Now among the most demanding finishing holes in golf, this
uphill dogleg right is protected off the tee by two deep bunkers
at the left elbow -- the only bunkers in play off the tee on the
back nine (except for par 3s). Trees get in the way of a drive
that strays to the right. A middle iron typically is required to
a green that has a bunker in front and to the right.
Beem's take: "I get goosebumps every time I play it.
I get so nervous no matter the situation. The tee shot is such a
narrow chute. Until you stand there looking up at it, you forget
how narrow it is. There are two bunkers directly out in front of
you, but for most guys, they're fairly unreachable. You try to
hug the left side of the fairway as much as you can. If you miss
it out right, you'll be blocked. It's a slight dogleg to the
right, so you have to hit it down the left side to have any sort
of shot. Second shot, depending on the wind, could be anywhere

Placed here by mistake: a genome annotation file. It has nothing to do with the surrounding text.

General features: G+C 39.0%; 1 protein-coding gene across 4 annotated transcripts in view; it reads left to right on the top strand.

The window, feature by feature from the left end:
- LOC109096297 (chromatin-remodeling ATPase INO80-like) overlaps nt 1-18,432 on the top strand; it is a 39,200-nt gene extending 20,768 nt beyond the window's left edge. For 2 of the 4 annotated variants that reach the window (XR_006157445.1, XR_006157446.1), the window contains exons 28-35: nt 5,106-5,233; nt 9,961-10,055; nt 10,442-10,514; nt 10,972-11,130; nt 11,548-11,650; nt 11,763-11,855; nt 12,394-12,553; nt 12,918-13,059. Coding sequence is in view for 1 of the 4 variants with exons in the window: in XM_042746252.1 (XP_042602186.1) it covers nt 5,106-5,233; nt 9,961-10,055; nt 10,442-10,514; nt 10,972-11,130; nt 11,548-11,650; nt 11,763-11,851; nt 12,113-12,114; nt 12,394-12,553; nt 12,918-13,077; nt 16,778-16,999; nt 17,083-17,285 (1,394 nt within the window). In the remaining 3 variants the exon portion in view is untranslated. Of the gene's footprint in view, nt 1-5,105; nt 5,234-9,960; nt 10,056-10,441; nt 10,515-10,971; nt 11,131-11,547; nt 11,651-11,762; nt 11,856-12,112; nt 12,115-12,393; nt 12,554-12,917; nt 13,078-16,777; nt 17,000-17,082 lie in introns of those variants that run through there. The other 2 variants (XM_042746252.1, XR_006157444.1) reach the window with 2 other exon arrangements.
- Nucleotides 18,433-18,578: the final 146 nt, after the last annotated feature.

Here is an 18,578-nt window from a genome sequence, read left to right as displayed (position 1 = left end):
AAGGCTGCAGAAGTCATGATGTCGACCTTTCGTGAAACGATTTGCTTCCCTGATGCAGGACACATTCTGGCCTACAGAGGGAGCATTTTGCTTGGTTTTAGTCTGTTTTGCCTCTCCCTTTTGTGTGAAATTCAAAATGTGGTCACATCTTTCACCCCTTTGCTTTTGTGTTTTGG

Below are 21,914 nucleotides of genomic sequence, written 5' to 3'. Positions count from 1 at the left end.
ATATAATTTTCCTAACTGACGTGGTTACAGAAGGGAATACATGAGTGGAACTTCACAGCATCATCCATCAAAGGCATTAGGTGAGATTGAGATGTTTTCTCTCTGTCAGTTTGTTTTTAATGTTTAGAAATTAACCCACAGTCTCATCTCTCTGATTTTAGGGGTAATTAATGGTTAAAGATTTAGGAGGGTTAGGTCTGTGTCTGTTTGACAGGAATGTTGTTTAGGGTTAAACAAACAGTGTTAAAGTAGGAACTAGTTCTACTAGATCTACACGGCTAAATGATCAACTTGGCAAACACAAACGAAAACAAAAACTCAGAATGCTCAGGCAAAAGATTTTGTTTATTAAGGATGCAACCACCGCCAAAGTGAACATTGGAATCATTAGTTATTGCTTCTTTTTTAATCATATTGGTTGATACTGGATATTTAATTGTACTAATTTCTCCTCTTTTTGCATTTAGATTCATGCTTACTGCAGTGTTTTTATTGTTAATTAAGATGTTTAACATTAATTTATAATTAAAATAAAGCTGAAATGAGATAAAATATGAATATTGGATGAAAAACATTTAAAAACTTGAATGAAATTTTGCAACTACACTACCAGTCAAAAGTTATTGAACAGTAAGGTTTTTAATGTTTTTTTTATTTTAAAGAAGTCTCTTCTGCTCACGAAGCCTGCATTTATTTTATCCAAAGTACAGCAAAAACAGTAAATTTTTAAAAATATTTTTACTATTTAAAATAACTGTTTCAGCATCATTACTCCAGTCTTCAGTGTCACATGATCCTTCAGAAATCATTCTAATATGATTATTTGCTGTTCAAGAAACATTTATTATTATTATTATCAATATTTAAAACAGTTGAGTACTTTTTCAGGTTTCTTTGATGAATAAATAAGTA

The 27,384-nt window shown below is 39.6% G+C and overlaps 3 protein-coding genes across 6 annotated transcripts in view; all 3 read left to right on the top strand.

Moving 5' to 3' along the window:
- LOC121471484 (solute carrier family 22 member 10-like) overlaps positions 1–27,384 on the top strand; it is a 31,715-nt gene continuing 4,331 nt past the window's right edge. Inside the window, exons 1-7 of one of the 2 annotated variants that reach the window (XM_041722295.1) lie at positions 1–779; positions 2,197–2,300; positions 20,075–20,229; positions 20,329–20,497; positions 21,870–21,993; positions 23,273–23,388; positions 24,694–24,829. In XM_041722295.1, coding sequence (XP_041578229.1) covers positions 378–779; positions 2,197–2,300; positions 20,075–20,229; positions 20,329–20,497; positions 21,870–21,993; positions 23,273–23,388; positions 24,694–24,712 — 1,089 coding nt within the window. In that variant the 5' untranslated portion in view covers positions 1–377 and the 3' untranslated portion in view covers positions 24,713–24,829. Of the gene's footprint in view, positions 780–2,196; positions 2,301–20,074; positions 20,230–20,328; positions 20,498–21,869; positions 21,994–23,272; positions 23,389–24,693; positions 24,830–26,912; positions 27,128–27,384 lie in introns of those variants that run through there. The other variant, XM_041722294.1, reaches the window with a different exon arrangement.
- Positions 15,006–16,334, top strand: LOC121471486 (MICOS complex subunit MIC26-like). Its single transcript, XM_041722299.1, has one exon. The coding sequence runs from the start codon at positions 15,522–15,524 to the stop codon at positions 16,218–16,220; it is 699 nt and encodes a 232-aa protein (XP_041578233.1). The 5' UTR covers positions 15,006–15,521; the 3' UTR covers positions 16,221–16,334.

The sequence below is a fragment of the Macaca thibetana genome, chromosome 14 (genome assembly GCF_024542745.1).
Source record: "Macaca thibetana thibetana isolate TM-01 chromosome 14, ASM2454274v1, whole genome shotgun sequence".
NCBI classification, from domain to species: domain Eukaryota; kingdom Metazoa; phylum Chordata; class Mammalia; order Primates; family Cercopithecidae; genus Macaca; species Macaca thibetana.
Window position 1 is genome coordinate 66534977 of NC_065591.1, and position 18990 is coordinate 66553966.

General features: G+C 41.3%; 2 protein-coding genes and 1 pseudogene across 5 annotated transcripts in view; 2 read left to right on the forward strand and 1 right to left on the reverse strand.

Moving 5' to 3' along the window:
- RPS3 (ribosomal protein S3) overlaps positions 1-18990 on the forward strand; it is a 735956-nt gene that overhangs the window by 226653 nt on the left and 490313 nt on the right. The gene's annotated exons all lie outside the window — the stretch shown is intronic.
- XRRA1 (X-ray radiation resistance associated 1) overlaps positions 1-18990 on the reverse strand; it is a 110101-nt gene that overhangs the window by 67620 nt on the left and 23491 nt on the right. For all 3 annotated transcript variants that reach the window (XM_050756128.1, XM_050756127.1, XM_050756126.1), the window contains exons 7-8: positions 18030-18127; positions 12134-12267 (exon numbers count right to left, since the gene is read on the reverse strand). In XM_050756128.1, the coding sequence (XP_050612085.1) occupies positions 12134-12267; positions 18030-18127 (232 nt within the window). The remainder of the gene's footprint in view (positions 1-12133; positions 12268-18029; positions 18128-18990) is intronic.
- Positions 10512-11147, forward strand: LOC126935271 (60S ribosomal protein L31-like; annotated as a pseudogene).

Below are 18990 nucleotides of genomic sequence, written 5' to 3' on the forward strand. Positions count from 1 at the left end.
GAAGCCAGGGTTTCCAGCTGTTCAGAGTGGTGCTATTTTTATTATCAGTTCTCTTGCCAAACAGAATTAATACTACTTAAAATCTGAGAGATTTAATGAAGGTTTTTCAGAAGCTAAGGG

from 3 to 8 iron to a green that's two-tiered and extremely firm.
They got a big bunker fronting the green, a huge bunker right.
The left side slopes down away from you into the gallery.
Depending on pin placement, you must be on the correct tier.
Putting up to the higher tier, you do have a shot, but putting
above the pin to a lower tier, you got no shot. So you got to be
aware for your second shot. One of the hardest finishing holes we
play all year."
Famous Moment: Arnold Palmer hit 6-iron to 6
feet for a birdie and a one-shot victory in 1960.
Hall of Shame: Palmer walked up the 18th
fairway accepting congratulations for another victory, then hit
into the bunker and wound up with a double bogey to finish one
shot behind Gary Player.